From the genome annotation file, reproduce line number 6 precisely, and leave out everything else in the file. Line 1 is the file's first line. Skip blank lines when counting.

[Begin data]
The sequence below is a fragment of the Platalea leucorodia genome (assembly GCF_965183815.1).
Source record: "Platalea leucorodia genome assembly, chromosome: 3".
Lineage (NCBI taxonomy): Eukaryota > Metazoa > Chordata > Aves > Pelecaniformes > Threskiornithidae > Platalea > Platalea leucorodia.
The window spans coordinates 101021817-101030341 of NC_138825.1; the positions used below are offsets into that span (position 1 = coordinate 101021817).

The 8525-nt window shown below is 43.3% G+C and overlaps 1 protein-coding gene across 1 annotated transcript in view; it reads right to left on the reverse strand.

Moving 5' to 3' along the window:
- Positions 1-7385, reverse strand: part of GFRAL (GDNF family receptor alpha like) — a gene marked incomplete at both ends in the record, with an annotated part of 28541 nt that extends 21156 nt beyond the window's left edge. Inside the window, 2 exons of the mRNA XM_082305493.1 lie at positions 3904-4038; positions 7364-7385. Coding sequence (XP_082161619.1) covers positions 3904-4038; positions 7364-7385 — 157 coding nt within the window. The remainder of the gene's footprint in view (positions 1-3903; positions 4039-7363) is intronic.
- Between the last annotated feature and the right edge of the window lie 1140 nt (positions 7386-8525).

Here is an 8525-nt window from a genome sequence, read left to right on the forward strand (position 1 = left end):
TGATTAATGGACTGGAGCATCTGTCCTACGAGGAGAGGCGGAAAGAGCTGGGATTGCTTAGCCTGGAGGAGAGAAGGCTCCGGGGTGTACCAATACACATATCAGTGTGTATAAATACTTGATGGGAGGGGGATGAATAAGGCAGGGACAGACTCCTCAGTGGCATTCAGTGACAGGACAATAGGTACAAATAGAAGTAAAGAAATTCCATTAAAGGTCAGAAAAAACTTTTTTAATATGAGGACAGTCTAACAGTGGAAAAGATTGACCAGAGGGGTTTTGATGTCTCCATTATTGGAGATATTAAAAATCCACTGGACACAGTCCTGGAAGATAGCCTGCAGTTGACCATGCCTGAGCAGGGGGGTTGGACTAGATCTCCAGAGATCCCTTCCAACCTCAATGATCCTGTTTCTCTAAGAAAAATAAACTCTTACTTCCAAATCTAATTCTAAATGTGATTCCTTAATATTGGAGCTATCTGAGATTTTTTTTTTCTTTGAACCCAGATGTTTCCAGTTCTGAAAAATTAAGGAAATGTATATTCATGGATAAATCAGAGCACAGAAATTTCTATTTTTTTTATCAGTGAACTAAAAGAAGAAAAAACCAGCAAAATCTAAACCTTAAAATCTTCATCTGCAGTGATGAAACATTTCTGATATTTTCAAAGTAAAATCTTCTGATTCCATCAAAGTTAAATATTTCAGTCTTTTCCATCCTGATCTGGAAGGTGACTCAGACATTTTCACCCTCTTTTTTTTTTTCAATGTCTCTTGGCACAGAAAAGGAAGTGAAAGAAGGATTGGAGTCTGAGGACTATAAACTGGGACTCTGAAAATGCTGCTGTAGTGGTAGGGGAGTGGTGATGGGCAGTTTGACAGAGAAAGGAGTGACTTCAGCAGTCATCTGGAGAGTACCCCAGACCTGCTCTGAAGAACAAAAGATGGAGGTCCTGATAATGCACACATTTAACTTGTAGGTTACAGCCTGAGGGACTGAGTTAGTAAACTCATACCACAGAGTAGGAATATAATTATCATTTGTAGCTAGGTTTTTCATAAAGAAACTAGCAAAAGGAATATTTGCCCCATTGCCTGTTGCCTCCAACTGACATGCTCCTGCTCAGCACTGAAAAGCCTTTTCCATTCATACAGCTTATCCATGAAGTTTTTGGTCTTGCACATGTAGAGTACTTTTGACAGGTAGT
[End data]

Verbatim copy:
Moving 5' to 3' along the window: